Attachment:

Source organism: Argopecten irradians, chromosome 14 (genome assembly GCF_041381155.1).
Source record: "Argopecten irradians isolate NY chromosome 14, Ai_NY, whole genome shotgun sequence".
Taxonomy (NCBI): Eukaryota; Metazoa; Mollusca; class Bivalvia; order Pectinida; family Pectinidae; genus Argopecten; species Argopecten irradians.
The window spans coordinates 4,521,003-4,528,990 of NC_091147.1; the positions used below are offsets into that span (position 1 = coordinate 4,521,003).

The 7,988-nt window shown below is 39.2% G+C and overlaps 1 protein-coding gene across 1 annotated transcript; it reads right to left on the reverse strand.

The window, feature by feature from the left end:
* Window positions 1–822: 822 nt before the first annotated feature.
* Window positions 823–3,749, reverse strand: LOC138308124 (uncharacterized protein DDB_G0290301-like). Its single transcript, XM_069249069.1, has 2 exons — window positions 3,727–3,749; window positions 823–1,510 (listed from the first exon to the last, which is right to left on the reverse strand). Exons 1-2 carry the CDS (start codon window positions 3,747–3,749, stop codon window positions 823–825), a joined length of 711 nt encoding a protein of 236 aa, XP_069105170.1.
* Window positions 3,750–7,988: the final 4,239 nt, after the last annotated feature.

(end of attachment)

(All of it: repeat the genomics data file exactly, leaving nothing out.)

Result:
Source organism: Argopecten irradians, chromosome 14 (genome assembly GCF_041381155.1).
Source record: "Argopecten irradians isolate NY chromosome 14, Ai_NY, whole genome shotgun sequence".
Taxonomy (NCBI): Eukaryota; Metazoa; Mollusca; class Bivalvia; order Pectinida; family Pectinidae; genus Argopecten; species Argopecten irradians.
The window spans coordinates 4,521,003-4,528,990 of NC_091147.1; the positions used below are offsets into that span (position 1 = coordinate 4,521,003).

The 7,988-nt window shown below is 39.2% G+C and overlaps 1 protein-coding gene across 1 annotated transcript; it reads right to left on the reverse strand.

The window, feature by feature from the left end:
* Window positions 1–822: 822 nt before the first annotated feature.
* Window positions 823–3,749, reverse strand: LOC138308124 (uncharacterized protein DDB_G0290301-like). Its single transcript, XM_069249069.1, has 2 exons — window positions 3,727–3,749; window positions 823–1,510 (listed from the first exon to the last, which is right to left on the reverse strand). Exons 1-2 carry the CDS (start codon window positions 3,747–3,749, stop codon window positions 823–825), a joined length of 711 nt encoding a protein of 236 aa, XP_069105170.1.
* Window positions 3,750–7,988: the final 4,239 nt, after the last annotated feature.